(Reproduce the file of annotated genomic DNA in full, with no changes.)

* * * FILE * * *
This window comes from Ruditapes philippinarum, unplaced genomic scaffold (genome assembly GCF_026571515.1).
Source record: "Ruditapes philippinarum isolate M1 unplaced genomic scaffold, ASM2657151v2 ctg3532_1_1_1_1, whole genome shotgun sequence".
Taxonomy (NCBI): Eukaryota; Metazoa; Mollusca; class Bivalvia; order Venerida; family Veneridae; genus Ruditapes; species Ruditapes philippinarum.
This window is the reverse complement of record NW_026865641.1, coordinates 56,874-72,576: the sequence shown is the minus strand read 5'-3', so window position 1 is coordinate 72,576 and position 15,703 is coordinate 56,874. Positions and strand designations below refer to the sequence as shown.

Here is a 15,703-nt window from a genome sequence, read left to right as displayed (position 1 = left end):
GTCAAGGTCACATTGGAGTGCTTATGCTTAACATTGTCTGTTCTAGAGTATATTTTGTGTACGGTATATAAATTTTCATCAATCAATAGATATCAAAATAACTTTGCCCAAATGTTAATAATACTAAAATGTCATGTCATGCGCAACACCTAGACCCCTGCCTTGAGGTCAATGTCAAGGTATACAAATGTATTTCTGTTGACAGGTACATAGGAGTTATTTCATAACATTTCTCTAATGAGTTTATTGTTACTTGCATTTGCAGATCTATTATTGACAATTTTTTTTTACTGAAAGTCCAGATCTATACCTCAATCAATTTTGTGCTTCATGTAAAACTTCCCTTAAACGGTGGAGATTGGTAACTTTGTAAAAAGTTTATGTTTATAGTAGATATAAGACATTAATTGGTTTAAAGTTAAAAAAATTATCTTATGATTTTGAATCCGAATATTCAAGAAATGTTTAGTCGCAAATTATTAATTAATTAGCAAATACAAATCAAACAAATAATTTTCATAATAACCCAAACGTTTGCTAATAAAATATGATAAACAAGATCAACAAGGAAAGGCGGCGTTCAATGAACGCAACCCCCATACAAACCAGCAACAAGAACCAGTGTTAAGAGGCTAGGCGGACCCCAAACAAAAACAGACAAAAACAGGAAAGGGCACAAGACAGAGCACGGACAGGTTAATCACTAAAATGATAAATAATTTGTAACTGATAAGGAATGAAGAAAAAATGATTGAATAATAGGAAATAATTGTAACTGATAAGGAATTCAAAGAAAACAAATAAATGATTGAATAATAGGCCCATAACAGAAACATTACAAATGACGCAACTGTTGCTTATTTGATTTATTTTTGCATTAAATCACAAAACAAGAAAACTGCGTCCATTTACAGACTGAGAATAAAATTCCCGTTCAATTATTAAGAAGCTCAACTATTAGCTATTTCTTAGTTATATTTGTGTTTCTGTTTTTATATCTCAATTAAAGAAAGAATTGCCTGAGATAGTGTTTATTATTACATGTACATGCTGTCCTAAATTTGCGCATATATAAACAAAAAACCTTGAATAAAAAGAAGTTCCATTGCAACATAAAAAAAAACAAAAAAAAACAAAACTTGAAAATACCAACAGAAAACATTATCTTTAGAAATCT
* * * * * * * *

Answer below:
This window comes from Ruditapes philippinarum, unplaced genomic scaffold (genome assembly GCF_026571515.1).
Source record: "Ruditapes philippinarum isolate M1 unplaced genomic scaffold, ASM2657151v2 ctg3532_1_1_1_1, whole genome shotgun sequence".
Taxonomy (NCBI): Eukaryota; Metazoa; Mollusca; class Bivalvia; order Venerida; family Veneridae; genus Ruditapes; species Ruditapes philippinarum.
This window is the reverse complement of record NW_026865641.1, coordinates 56,874-72,576: the sequence shown is the minus strand read 5'-3', so window position 1 is coordinate 72,576 and position 15,703 is coordinate 56,874. Positions and strand designations below refer to the sequence as shown.

Here is a 15,703-nt window from a genome sequence, read left to right as displayed (position 1 = left end):
GTCAAGGTCACATTGGAGTGCTTATGCTTAACATTGTCTGTTCTAGAGTATATTTTGTGTACGGTATATAAATTTTCATCAATCAATAGATATCAAAATAACTTTGCCCAAATGTTAATAATACTAAAATGTCATGTCATGCGCAACACCTAGACCCCTGCCTTGAGGTCAATGTCAAGGTATACAAATGTATTTCTGTTGACAGGTACATAGGAGTTATTTCATAACATTTCTCTAATGAGTTTATTGTTACTTGCATTTGCAGATCTATTATTGACAATTTTTTTTTACTGAAAGTCCAGATCTATACCTCAATCAATTTTGTGCTTCATGTAAAACTTCCCTTAAACGGTGGAGATTGGTAACTTTGTAAAAAGTTTATGTTTATAGTAGATATAAGACATTAATTGGTTTAAAGTTAAAAAAATTATCTTATGATTTTGAATCCGAATATTCAAGAAATGTTTAGTCGCAAATTATTAATTAATTAGCAAATACAAATCAAACAAATAATTTTCATAATAACCCAAACGTTTGCTAATAAAATATGATAAACAAGATCAACAAGGAAAGGCGGCGTTCAATGAACGCAACCCCCATACAAACCAGCAACAAGAACCAGTGTTAAGAGGCTAGGCGGACCCCAAACAAAAACAGACAAAAACAGGAAAGGGCACAAGACAGAGCACGGACAGGTTAATCACTAAAATGATAAATAATTTGTAACTGATAAGGAATGAAGAAAAAATGATTGAATAATAGGAAATAATTGTAACTGATAAGGAATTCAAAGAAAACAAATAAATGATTGAATAATAGGCCCATAACAGAAACATTACAAATGACGCAACTGTTGCTTATTTGATTTATTTTTGCATTAAATCACAAAACAAGAAAACTGCGTCCATTTACAGACTGAGAATAAAATTCCCGTTCAATTATTAAGAAGCTCAACTATTAGCTATTTCTTAGTTATATTTGTGTTTCTGTTTTTATATCTCAATTAAAGAAAGAATTGCCTGAGATAGTGTTTATTATTACATGTACATGCTGTCCTAAATTTGCGCATATATAAACAAAAAACCTTGAATAAAAAGAAGTTCCATTGCAACATAAAAAAAAACAAAAAAAAACAAAACTTGAAAATACCAACAGAAAACATTATCTTTAGAAATCT